Click on this link to view my students’ work on cultural identity and white privilege. This is a very small sample of the work they have produced between 2005-2012. Unfortunately some of the work is anonymous because the documentation did not include the student artist’s name.

All of the work was produced in my Cultural Identity and Art class at the University of Washington Tacoma.


But giving talks is. After a year that has featured speaking at several local colleges and universities, as well as some schools further afield (University of Victoria, BC), I am about to leave on a two week adventure, giving talks at Laney College (Oakland, CA), Bioneers Conference (San Rafael, CA), Oslo, Norway (Gentle Actions Conference) and possibly at Pratt (Brooklyn, NY). A busy time. More details can be found on the artsforchange.org website.

Some Feedback

Posted: April 11, 2009 in Uncategorized

An article on my work from UW news:


A review of the book from Community Arts Network:


From a former student:

I have just completed your eminently readable book.  It was not my plan
to read it in a day, but other than going to the dedication of the Peace
Pole at 30th and Starr this morning and following that up with a 2 mile
walk with a female friend who was a college professor back east, I had
the whole day open. I was captured and just read on.  Not usual for me.

I am a great believer in the power of stories and I must say that your
book is a story about you (and your dreams), your approach to teaching
and the diverse students who have been in your classes.  I may qualify as
your oldest student and was honored to get a brief mention on page 91! I
will have to tell David that he is on the same page.

I was certainly aware that you were “teaching outside the frame” and I
may have confided to David at the time – “I wonder what the trustees of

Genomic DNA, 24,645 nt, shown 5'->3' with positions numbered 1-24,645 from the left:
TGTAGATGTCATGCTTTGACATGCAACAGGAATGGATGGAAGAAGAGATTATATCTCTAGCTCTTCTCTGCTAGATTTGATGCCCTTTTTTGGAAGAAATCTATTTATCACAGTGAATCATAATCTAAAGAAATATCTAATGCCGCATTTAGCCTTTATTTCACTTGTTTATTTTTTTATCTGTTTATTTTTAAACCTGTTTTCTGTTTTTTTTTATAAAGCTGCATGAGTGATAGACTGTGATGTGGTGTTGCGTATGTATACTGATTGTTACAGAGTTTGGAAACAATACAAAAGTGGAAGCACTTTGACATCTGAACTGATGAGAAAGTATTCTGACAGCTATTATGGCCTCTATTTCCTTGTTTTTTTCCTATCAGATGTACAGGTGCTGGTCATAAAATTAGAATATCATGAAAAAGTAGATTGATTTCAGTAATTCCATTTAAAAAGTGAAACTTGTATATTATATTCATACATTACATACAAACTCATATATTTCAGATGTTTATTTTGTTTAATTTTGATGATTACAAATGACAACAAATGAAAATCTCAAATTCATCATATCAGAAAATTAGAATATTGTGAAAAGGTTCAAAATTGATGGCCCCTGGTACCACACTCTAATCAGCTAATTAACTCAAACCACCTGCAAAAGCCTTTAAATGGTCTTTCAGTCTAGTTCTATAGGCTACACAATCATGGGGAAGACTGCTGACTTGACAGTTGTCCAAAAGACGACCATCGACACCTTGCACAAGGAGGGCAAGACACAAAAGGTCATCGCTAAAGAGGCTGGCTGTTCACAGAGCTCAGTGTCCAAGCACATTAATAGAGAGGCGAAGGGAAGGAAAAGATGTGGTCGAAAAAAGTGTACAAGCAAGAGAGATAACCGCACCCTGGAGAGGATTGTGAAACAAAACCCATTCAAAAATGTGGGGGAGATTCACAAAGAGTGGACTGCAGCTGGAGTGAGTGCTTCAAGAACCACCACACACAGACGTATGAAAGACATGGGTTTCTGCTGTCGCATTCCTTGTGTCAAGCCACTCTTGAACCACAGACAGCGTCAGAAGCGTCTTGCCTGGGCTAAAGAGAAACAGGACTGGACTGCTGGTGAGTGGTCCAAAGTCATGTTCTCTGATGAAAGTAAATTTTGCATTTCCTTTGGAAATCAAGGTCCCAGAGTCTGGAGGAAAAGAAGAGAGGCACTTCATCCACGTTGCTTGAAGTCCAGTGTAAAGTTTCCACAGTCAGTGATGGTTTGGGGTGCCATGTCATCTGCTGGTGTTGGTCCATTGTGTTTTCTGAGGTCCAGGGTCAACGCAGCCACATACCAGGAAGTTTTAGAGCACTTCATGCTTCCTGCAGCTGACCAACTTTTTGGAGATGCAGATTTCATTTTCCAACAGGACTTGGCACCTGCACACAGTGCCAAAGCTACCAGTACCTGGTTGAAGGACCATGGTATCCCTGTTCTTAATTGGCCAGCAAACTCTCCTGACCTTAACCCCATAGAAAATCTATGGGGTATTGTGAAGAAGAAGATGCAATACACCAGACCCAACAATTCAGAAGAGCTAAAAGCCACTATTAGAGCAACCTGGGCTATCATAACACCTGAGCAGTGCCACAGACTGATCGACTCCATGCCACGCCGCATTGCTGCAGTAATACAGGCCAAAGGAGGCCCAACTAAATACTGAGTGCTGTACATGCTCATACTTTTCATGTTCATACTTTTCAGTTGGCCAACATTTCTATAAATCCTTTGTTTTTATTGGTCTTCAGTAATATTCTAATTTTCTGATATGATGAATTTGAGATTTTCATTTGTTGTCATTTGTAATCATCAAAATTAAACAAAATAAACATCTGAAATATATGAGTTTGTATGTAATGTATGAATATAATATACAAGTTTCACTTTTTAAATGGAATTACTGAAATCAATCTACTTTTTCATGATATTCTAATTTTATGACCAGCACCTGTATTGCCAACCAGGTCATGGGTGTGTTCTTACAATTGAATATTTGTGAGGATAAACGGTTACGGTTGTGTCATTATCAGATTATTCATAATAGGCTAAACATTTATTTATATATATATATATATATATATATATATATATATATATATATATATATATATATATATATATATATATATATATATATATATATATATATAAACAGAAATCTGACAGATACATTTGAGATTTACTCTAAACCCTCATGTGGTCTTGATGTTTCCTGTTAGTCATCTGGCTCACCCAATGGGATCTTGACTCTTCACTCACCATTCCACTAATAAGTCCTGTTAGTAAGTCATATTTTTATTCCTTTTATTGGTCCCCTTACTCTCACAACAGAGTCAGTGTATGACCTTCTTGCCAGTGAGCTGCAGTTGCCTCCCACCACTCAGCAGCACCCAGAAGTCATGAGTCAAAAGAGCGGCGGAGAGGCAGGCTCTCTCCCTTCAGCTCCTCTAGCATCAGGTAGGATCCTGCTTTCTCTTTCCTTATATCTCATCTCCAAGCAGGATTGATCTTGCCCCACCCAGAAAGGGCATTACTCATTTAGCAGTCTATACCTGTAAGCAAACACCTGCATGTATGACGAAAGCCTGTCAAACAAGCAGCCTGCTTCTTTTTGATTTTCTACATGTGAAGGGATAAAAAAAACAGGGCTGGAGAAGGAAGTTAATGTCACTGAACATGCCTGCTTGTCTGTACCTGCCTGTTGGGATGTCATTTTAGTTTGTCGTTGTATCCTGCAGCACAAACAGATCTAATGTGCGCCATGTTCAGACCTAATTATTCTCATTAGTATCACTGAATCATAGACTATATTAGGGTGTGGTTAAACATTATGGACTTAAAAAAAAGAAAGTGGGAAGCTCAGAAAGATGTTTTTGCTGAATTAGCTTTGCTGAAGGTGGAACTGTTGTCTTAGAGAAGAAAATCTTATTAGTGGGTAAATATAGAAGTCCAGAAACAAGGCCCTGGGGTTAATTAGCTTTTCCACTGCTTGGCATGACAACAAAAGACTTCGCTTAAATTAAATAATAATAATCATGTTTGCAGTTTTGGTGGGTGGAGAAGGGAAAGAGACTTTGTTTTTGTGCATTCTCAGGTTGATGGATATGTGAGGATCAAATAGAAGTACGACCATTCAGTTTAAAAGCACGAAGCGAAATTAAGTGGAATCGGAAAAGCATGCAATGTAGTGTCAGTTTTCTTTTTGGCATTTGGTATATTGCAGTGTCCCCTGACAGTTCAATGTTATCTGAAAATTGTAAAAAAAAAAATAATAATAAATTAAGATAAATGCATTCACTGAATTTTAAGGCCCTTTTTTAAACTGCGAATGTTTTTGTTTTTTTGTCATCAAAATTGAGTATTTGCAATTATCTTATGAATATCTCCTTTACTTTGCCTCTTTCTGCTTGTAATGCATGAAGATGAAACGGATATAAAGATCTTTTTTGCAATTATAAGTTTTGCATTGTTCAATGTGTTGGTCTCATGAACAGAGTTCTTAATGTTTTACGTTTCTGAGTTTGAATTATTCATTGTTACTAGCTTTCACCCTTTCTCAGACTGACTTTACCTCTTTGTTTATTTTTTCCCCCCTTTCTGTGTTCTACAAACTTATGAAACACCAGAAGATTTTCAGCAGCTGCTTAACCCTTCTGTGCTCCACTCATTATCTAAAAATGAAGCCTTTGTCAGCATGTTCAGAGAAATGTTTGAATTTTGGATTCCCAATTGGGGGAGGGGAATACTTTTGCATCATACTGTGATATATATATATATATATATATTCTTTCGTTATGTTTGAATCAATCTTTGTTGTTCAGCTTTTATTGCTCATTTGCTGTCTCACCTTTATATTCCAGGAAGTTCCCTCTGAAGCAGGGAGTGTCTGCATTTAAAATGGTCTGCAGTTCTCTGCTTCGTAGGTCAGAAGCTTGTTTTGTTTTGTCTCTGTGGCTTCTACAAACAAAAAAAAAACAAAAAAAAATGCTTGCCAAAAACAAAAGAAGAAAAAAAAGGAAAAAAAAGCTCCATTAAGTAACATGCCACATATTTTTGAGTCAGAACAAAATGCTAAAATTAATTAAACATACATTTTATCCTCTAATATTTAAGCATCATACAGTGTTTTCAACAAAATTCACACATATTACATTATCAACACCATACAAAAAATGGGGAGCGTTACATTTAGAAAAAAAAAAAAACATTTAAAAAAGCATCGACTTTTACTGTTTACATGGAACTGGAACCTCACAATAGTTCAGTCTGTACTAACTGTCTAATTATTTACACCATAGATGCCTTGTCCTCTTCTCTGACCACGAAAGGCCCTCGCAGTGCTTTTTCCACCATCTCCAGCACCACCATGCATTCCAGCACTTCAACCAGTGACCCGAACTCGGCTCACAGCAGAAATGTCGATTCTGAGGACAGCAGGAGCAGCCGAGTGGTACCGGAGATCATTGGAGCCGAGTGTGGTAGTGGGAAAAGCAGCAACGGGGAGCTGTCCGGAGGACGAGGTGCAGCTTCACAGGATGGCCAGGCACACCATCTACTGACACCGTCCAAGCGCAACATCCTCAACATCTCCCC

UW would think if they knew what was going on in her class.” That takes a
lot of guts and is the refreshing part of your approach.

The word educate is derived from the Latin educo – to lead out.  It seems
that a lot of education is more about filling up than leading out.
Education is supposed to teach us to think and there is no question that
your interdisciplinary arts program does that.

I am now 84 and have never felt more concern for the future of our
society and planet than right now.  I am inspired to continue using the
artistic and other talents I have at my disposable to create a better
world.  Reading your book has me fired up again.

I will want to buy another book and send it to my son Scott who teaches
art at a community college in Massachusetts.  I was going to mail him
this one but I want to keep it for myself.

Well done,


book cover

I’m so glad that you’ve arrived at the Arts for Change blog. We hope to have some provocative and useful conversations here. We are almost ready to begin. My first copies of the book are sitting in boxes in my office and at the publisher’s office as well.  As soon as you get your order in and read it, we can have a some conversations about what you’ve read. Have fun with it!